Wondering how to find joy in motherhood?
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When I am out shopping with our five kids ages eight and under, I often hear one of two things.
Another shopper says with a smile (or a look of pity), “You’ve got your hands full.”
Or an older woman puts her hand on my arm and says in a sincere voice, “Enjoy every minute, honey. They grow up so fast.”
Truthfully, I’d rather hear that my hands are full.
Because is it really possible to enjoy every minute?
I am so thankful to have my lonely single days behind me. I thank God every day for my wonderful husband and our five beautiful treasures. I am beyond grateful that even though I got a late start at marriage and motherhood, God has given us five children close in age (soon to be joined by #6).
But I don’t enjoy every minute.
Like the first day of school, when we’d worked so hard to get everything ready the night before and were all set to get all five kids in the van at 7:45 — and my son discovered that the zipper on his back pack didn’t work and had one of his epic meltdowns right there on the stairs.
Or the moment that my toddler has found a marker (which is supposed to be in a lidded container) and scribbled in the front of a library book. Again. And ours is the kind of library that makes you pay for the whole book for one scribble.
Or when I step on the scale and see that I’ve gained way too much weight before the last trimester has even begun.
Then there are those moments where I can’t seem to get it together, and all the kids are clamoring, “Mom! Mom! MOM!” and I think I just might be losing my mind.
Meanwhile, dirty laundry and dishes and piles are staring at me, when what I really want to do is sit down at the computer and just write and create all by myself.
ENJOY EVERY MINUTE, HONEY.
I’m just not one of those people who says, “Well, I’m glad I have a bathroom to clean. Because it means we have a big, wonderful family!” Or -” I’m so thankful to have these dishes to do. It means we have plenty to eat!”
I think those are wonderful thoughts, but it’s just not where my mind goes.
As a single teacher, I’d call my mom after trying days and she’d tell me, “Anna, just try to enjoy your students.” And I’d wonder, “How? When there’s so much work to do?”
Motherhood is like that too, sometimes. How can I relax and enjoy myself when I’ve got dishes to do, meals to prepare, a house to clean, papers to sign, appointments to make, and errands to run…. all while I’m supposed to getting a good night’s sleep, exercising, and drinking eight glasses of water?
On the hard days, I can see the glimmers of goodness amidst the chaos.
Like the fact that my one-year-old’s pigtails stick straight up after her nap.
Or that my sensitive little boy has the most generous heart you’ll ever find.
I can treasure that moment when my challenging kindergartner bounces out the door after a morning at school – with a huge smile on his face and a big hug for me at the door of the van.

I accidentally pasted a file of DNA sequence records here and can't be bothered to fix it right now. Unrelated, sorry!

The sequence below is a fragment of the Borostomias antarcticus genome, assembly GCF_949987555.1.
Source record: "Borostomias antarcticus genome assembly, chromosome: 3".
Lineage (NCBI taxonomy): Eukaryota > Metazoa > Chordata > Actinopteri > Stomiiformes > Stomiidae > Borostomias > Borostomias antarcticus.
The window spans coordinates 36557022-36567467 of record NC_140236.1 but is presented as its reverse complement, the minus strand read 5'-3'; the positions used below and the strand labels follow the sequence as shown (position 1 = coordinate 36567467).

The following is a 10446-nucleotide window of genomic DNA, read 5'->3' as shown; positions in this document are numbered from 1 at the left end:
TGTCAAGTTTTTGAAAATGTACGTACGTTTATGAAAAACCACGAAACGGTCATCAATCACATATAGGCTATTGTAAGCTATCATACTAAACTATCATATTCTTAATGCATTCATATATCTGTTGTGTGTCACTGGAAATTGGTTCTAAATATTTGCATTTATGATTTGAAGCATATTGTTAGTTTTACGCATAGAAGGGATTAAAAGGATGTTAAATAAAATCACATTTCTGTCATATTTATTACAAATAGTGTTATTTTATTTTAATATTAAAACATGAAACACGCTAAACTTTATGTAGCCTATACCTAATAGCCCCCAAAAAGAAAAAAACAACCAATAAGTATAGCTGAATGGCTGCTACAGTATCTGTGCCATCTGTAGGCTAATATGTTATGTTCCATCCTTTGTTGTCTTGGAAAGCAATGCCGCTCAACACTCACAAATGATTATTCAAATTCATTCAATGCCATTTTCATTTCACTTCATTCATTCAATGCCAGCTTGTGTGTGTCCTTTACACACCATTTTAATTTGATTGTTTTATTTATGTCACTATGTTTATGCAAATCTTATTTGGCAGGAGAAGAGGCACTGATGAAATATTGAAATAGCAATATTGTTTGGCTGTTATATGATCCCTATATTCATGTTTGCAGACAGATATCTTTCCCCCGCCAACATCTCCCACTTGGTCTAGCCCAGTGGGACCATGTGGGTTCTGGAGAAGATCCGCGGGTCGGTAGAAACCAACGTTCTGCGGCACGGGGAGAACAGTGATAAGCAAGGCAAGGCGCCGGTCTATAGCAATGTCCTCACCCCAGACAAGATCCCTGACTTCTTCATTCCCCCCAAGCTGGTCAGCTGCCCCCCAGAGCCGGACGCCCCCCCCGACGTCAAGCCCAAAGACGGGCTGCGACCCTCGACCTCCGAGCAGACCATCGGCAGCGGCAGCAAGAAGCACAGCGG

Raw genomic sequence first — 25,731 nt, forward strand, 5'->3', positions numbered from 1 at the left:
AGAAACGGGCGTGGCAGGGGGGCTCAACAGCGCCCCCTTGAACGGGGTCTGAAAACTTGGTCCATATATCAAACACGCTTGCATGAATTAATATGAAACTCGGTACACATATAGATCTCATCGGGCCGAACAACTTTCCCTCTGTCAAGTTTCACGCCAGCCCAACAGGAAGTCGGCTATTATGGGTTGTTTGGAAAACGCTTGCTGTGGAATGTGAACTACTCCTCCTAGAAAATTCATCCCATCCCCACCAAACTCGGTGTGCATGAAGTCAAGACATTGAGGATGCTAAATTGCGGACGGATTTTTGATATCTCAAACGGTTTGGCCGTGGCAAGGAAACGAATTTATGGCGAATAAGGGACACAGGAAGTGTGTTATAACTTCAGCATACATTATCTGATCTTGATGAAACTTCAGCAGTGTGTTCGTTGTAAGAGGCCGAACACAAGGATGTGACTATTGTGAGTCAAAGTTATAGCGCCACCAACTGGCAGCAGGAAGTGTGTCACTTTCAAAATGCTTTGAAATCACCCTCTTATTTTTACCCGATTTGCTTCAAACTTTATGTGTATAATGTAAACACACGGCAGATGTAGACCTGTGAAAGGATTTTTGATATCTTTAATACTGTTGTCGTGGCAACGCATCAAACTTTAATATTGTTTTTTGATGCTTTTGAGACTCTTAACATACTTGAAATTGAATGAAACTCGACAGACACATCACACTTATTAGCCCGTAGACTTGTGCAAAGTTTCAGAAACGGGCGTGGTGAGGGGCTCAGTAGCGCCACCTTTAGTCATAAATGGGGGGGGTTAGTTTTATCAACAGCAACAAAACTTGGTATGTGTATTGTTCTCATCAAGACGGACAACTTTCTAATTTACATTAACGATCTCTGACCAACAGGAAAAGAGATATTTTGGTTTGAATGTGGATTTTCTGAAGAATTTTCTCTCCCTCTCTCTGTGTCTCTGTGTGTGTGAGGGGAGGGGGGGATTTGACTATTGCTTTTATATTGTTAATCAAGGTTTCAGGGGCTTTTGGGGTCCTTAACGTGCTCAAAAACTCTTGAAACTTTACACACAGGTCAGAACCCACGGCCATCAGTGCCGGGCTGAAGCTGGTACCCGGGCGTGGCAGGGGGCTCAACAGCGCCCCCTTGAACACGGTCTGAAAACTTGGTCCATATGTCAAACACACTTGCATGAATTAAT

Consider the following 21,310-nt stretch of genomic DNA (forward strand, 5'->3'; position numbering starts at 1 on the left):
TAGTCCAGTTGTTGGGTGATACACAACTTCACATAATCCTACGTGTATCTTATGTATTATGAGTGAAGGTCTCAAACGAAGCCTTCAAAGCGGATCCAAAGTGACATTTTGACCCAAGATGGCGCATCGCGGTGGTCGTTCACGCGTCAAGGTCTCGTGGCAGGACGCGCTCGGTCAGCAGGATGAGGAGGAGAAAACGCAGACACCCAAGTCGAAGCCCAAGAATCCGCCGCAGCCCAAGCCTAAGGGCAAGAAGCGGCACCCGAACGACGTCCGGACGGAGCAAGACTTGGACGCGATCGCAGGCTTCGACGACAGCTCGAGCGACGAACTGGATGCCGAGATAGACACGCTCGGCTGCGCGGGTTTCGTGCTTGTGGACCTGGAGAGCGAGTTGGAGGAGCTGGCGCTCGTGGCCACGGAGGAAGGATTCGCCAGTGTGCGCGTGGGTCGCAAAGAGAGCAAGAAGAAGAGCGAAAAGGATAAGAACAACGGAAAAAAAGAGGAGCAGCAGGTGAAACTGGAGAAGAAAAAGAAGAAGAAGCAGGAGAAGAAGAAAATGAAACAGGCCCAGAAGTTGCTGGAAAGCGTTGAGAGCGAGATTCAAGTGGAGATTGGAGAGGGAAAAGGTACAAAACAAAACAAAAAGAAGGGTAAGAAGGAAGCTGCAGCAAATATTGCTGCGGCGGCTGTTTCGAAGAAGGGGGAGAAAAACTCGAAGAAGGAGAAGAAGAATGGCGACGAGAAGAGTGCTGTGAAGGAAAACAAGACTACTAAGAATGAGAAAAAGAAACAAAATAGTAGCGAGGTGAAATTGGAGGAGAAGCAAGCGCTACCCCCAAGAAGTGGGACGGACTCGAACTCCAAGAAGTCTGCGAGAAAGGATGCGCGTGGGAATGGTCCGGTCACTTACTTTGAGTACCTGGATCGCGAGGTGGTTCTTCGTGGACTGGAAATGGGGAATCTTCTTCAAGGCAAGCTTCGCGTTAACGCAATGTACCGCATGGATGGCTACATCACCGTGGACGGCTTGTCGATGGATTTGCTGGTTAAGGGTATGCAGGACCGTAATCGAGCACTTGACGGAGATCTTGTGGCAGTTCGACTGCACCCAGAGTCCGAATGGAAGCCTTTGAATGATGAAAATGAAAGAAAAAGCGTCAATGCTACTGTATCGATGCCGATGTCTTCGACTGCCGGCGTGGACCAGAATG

I soak up the sight of my mischievous 3-year-old peering up at me with eyelashes so long they reach his eyebrows.
And I love that even though I’m not a cuddler or even much of a hugger – my lovely eight-year-old looks right past it and still wants to snuggle in my lap at bedtime.
So how do you enjoy the crazy days of motherhood?
One thing I have is an eternal perspective. I know that even though some days are hard, and that I fall and have to pick myself up again, I have forgiveness through my Savior. I know that one day he’s going to sweep me up from the challenges of this earth and bring me to an eternal joy. It’s going to be magnificent!
Until then, he’s asked me to serve him here on earth. He wants me to stay connected to him through His Word, and to love and care for my family the way he cares for me.
I love a good book, and I love practical tips. I got both in these gems from Rachel Macy Stafford from the popular blog Hands Free Mama. In her newest book, Hands Free Life, she helps me look past daily distractions, step away from the computer, and really connect with my family.
I’m still too connected to my devices, too distracted by my to-do list, and too easily overwhelmed when things fall apart.
But Stafford understands that. She doesn’t tell me to “enjoy every minute.” She’s helping me take the pressure off myself and others, and to find the “glimmers of goodness” in everyday life.
I’m learning to look past the perceived faults in my children and focus on their strengths.
I’m learning to take those in between moments to connect with my kids instead of my phone. I’m telling myself to turn away from the computer instead of typing with two hands and listening with one ear.
I’m biting my tongue instead of saying “hurry up” when we really don’t need to be in a rush anyway.
My goal is to make the most of this beautiful life God has given me. I may not find it easy to thank God for my messy house. But I can learn to find the blessings in all the little pieces of this crazy, messy, blessed life we call motherhood.
Thank you, Rachel.
My favorite posts from Hands-Free Mama
- How to miss a childhood
- Six words you should say today
- The day I stopped saying hurry up
- To build (or break) a child’s spirit
© 2015, Anna G. All rights reserved.